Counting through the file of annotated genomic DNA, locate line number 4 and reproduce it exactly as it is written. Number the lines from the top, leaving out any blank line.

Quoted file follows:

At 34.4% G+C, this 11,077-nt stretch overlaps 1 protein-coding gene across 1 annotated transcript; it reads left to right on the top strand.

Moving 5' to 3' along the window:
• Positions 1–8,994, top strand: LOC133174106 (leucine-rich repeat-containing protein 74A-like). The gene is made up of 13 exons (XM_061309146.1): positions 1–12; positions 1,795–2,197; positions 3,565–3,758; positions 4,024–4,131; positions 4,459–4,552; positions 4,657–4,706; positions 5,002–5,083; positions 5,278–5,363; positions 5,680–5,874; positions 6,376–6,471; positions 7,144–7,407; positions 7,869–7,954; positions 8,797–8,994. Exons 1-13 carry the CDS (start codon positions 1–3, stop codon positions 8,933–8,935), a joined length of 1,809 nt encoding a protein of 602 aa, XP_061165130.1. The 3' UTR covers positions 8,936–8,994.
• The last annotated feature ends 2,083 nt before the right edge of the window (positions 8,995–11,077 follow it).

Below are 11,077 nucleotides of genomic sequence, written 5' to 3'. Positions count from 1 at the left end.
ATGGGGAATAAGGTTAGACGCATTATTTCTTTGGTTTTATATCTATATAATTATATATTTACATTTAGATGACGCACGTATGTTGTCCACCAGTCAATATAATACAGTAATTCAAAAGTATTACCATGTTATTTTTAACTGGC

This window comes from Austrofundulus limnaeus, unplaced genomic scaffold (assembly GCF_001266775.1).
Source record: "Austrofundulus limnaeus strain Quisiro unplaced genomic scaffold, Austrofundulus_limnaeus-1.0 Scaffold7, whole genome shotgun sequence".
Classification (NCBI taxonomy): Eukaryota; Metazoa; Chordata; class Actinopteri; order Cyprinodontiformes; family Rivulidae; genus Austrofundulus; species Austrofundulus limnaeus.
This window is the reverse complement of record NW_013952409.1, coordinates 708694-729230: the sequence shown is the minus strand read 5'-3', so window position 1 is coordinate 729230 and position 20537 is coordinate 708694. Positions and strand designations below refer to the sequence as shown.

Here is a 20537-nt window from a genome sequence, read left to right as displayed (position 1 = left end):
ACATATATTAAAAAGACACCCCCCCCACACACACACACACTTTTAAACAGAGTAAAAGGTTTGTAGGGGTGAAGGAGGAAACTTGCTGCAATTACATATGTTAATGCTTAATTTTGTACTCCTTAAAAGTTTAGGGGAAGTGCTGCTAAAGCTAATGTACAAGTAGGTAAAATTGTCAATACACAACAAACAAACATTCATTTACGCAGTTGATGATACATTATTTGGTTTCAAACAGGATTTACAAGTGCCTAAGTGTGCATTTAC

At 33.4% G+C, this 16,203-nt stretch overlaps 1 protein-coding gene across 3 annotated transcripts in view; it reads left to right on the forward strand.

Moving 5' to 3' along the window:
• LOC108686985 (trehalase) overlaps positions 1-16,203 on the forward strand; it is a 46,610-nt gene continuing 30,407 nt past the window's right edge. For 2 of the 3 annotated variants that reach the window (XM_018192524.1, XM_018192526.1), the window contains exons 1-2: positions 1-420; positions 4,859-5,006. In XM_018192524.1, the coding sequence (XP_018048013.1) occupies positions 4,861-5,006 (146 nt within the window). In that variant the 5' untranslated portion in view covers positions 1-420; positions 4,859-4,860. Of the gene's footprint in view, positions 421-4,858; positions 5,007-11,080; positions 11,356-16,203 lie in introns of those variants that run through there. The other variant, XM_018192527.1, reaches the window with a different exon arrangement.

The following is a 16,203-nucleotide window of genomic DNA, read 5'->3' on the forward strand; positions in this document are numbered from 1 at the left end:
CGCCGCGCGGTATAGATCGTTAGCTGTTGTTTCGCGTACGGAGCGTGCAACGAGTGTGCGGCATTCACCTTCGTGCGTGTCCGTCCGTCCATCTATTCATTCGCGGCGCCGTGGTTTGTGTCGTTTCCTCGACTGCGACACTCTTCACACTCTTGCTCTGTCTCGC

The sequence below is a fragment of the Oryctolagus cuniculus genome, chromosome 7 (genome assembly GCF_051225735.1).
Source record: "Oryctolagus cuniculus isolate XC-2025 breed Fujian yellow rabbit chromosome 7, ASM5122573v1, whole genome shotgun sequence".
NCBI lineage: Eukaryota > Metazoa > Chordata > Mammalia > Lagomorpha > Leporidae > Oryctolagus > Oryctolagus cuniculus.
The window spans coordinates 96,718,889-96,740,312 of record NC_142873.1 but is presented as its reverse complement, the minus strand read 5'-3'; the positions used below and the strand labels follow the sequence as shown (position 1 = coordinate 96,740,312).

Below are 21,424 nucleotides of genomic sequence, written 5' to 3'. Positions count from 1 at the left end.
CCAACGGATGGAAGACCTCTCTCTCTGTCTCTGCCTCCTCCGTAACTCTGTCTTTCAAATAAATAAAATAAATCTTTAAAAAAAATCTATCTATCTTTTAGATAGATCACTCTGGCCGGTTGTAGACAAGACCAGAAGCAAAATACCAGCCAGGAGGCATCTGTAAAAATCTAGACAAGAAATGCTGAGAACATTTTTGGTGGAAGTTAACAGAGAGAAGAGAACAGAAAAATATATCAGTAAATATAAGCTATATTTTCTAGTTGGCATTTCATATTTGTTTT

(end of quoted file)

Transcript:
• The last annotated feature ends 2,083 nt before the right edge of the window (positions 8,995–11,077 follow it).